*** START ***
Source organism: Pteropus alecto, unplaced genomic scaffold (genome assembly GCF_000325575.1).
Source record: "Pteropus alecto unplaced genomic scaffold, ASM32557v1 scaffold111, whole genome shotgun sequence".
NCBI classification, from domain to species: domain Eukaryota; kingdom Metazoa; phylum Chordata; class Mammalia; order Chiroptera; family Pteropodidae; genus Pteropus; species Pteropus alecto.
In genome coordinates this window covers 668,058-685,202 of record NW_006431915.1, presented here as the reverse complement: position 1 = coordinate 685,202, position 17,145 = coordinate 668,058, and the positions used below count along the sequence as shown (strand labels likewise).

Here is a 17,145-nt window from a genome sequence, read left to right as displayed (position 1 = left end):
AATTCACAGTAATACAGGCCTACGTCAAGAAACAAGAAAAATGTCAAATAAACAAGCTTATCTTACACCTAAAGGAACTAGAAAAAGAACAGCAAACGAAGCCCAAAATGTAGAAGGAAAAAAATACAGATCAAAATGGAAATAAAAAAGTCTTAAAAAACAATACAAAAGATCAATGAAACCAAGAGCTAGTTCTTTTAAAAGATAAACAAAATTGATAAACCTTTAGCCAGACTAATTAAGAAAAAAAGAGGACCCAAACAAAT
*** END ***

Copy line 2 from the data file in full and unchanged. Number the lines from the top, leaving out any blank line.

Source record: "Pteropus alecto unplaced genomic scaffold, ASM32557v1 scaffold111, whole genome shotgun sequence".